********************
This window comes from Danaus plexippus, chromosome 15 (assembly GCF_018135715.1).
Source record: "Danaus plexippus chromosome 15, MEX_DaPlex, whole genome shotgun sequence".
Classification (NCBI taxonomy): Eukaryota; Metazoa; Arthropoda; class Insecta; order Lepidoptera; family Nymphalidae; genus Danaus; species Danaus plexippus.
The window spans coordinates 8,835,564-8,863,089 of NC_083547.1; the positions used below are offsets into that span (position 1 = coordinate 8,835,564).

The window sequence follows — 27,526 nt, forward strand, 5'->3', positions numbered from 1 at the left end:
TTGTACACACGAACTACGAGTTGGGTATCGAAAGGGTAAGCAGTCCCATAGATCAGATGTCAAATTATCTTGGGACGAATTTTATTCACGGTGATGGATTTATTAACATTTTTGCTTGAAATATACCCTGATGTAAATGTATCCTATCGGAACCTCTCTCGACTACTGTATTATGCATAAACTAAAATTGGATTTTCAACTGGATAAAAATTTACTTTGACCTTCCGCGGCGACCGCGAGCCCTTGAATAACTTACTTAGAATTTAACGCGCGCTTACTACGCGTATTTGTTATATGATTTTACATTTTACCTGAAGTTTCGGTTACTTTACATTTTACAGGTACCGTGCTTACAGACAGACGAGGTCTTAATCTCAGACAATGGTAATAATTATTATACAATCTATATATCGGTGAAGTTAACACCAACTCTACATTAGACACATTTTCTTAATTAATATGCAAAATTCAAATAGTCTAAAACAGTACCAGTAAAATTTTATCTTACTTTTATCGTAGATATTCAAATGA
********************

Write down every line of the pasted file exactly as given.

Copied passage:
This window comes from Danaus plexippus, chromosome 15 (assembly GCF_018135715.1).
Source record: "Danaus plexippus chromosome 15, MEX_DaPlex, whole genome shotgun sequence".
Classification (NCBI taxonomy): Eukaryota; Metazoa; Arthropoda; class Insecta; order Lepidoptera; family Nymphalidae; genus Danaus; species Danaus plexippus.
The window spans coordinates 8,835,564-8,863,089 of NC_083547.1; the positions used below are offsets into that span (position 1 = coordinate 8,835,564).

The window sequence follows — 27,526 nt, forward strand, 5'->3', positions numbered from 1 at the left end:
TTGTACACACGAACTACGAGTTGGGTATCGAAAGGGTAAGCAGTCCCATAGATCAGATGTCAAATTATCTTGGGACGAATTTTATTCACGGTGATGGATTTATTAACATTTTTGCTTGAAATATACCCTGATGTAAATGTATCCTATCGGAACCTCTCTCGACTACTGTATTATGCATAAACTAAAATTGGATTTTCAACTGGATAAAAATTTACTTTGACCTTCCGCGGCGACCGCGAGCCCTTGAATAACTTACTTAGAATTTAACGCGCGCTTACTACGCGTATTTGTTATATGATTTTACATTTTACCTGAAGTTTCGGTTACTTTACATTTTACAGGTACCGTGCTTACAGACAGACGAGGTCTTAATCTCAGACAATGGTAATAATTATTATACAATCTATATATCGGTGAAGTTAACACCAACTCTACATTAGACACATTTTCTTAATTAATATGCAAAATTCAAATAGTCTAAAACAGTACCAGTAAAATTTTATCTTACTTTTATCGTAGATATTCAAATGA